The Beaufort scale was long in use as a system for estimating wind speeds. It was introduced in 1805 by Admiral Sir Francis Beaufort (1774-1857) of the British navy to describe wind effects on a fully rigged man-of-war sailing vessel, and it was later extended to include descriptions of effects on land features as well.

0Smoke rises vertically and the see is mirror smoothcalm0000
1Smokes moves slightly with breeze and shows direction of windlight air1-31-51-3<2
2You can feel wind on your face and hear the leaves start to rustlelight breeze4-66-114-72-3
3Smoke will move horizontally and small branches start to sway. Wind extends a light flaggentle breeze7-1012-198-124-5
4Loose dust or sand on the ground will move and larger branches will sway, loose paper blows around, and fairly frequent whitecaps occurmoderate breeze11-1620-2813-186-7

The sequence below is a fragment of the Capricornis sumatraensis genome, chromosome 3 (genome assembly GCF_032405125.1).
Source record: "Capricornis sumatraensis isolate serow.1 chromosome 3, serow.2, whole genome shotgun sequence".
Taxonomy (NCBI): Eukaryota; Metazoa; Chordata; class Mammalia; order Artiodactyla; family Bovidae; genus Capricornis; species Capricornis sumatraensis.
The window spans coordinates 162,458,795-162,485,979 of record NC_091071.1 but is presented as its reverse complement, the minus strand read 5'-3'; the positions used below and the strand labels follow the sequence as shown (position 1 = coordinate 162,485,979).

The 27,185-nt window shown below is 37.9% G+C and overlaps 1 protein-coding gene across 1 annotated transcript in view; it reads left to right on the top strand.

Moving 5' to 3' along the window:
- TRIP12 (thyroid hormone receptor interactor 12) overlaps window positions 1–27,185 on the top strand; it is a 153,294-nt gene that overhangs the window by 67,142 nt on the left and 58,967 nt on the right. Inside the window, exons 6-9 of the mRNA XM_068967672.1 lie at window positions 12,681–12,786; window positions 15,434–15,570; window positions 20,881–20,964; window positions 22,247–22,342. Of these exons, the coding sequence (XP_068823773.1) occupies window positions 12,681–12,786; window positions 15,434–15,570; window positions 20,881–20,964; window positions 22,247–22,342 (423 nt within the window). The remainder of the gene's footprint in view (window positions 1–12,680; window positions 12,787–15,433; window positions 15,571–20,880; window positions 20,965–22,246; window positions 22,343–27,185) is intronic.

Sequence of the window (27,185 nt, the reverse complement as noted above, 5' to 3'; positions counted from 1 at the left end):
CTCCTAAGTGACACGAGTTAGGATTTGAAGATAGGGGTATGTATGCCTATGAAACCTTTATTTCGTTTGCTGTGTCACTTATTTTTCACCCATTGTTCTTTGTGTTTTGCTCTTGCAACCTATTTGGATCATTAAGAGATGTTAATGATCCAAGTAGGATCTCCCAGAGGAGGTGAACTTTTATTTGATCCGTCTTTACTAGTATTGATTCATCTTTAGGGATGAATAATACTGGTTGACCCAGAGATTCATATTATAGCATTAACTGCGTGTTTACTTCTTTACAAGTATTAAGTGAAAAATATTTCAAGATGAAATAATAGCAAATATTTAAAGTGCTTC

5Surface waves form on water and small trees swayfresh breeze17-2129-3819-248-10
6Trees begin to bend with the force of the wind and causes whistling in telephone wires and some spray on the sea surfacestrong breeze22-2739-4925-3111-13
7large trees swaymoderate gale28-3350-6132-3814-16
8twigs break from trees, and long streaks of foam appear on the oceanfresh gale34-4062-7439-4617-20
9branches break from treesstrong gale41-4775-8847-5521-24
10weak trees are uprooted, and the sea takes on a white appearancewhole galem48-5589-10256-6425-28
11widespread damagestorm56-63103-11765-7329-32
12structural damage on land and storm waves at seahurricane>46>118>74>33